Join the beekeeper, the soap-maker and the lucky resident horses at Borgo Pignano, which sits at the heart of an eye-poppingly scenic 750-acre organic estate in Tuscany, lorded over by a majestic 18th-century villa and a hamlet that was first settled by the Etruscans. You’re likely to find leaving the hotel difficult, especially come check-out, but if you can be convinced, you’re just a short drive from the historic hill towns of Volterra and San Gimignano and within easy reach of the mediaeval cities of Florence and Siena and the vineyards of Chianti.
Get this when you book through us:
A bottle of organic wine and a small selection of Pignano Organic products in your room on arrival
11am, but flexible, subject to availability. Earliest check-in, 2pm.
Double rooms from $391.00 (€330), including tax at 10 per cent.
Rates usually include buffet breakfast (à la carte options cost extra), WiFi and taxes.
The hotel has an artsy side: there’s a little on-site gallery; rooms are packed with art and antiques; the summer kids’ programme includes painting and crafts sessions.
At the hotel
Extensive grounds; stables with resident horses; art gallery; gym, spa and yoga room; parking spaces; free WiFi throughout. In rooms: desk, free bottled water, black-out curtains, air-conditioning, organic bath products, fresh fruit on arrival. The Maisonettes and Cottages have a mini fridge and tea- and coffee-making facilities. Cottages come with working fireplaces and kitchenettes.
Our favourite rooms
The Villa Suite with Breathtaking Views are knee-weakeningly lovely, thanks to their winsome views, polished piano (go on, have a tinkle) and fresco-adorned bathroom.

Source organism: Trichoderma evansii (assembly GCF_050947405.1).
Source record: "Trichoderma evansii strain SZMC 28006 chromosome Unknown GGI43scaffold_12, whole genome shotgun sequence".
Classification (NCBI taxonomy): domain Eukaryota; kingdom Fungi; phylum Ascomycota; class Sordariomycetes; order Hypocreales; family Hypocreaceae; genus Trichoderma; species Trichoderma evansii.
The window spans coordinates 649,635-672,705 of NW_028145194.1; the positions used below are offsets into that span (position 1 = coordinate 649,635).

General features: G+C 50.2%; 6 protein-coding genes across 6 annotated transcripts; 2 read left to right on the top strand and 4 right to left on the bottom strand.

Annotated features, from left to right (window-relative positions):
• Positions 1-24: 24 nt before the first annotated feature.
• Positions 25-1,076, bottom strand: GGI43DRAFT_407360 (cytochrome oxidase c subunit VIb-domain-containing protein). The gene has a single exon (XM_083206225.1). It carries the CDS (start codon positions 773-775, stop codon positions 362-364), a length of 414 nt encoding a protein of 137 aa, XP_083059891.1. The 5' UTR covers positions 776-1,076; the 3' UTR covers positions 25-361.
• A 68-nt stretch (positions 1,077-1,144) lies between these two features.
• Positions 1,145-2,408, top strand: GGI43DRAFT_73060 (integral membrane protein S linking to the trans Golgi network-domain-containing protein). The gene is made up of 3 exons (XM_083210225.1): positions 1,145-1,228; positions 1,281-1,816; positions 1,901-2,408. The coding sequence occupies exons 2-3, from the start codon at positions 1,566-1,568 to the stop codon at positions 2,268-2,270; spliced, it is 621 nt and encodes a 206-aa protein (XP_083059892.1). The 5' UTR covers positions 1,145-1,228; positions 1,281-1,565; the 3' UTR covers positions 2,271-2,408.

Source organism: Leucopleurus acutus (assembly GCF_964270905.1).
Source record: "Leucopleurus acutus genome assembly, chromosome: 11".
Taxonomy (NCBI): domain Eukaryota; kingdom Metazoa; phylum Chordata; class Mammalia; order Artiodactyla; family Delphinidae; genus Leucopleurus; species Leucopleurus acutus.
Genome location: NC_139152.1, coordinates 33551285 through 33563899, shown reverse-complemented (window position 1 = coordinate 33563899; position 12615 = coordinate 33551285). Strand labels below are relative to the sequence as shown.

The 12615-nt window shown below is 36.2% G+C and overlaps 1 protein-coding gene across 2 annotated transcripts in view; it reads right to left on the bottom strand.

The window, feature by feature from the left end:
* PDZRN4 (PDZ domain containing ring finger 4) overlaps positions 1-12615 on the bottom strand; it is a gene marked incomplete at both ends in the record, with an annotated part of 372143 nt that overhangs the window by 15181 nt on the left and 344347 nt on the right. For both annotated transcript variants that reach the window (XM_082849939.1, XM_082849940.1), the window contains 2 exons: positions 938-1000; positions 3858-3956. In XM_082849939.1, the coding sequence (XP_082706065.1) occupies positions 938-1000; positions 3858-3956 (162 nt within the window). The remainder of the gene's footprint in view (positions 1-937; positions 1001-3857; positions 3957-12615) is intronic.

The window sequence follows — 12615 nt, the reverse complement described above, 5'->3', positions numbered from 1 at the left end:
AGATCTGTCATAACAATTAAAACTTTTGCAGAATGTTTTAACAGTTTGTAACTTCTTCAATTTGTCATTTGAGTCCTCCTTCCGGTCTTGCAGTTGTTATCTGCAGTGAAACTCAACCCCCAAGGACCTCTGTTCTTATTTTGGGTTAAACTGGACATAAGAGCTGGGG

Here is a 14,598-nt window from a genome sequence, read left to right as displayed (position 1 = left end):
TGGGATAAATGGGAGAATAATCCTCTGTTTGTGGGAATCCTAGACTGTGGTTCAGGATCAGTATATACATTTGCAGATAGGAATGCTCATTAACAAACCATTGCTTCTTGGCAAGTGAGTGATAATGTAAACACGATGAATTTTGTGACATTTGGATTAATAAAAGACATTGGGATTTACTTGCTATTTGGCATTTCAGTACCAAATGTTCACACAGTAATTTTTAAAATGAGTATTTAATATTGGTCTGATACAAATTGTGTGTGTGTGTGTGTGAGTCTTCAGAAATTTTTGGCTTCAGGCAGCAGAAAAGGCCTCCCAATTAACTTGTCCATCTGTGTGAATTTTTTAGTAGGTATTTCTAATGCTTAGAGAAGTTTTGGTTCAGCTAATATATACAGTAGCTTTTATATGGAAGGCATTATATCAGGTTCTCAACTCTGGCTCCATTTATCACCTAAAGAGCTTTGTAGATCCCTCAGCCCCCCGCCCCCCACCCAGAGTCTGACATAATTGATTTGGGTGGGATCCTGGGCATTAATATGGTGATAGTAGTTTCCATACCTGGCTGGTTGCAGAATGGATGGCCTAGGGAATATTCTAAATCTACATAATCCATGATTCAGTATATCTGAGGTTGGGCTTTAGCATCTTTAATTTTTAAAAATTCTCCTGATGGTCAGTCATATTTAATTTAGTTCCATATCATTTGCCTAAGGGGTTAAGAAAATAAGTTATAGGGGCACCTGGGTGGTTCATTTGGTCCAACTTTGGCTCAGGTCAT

The picturesque heated pool was carved from an ancient limestone quarry. A cluster of sunloungers and parasols dot the surrounding limestone terrace; adjacent to the pool area, there’s a pop-up bar and a manicured lawn where guests can flop and relax. Smiths aged 14 and above can use the main pool; there's a family-friendly pool for younger Smiths.
Borgo Pignano Spa has a hammam, sauna, gym, and fitness classes, including pilates and yoga. Treatments champion organic ingredients that are grown on the estate; a trained herbalist uses flowers, herbs, plant extracts, oils and honeys. Relax with a home-made herbal tisane post-treatment and admire the setting: a converted medieaval well-house.
Bring something you can hike a forest or ride a horse in.
The hotel’s public areas are suited to wheelchair-users but its bedrooms are not. Spa treatments can be enjoyed in-room. Borgo Pignano has a stash of plug adaptors and Wellies for guests to borrow.
Pooches weighing in at 10kg or less can come too, as long as you book a Maisonnette or Cottage. Pets have restricted access to public areas, restaurants and pools (there’s buckets of space for them, though). See more pet-friendly hotels in Tuscany.
Little Smiths aged between three and 14 are welcome. Extra beds (€70 a night) can be added to rooms (on request, for Signature Suites) and cots can be added to select Villas. Babysitting is available for €25 a night; book a day ahead.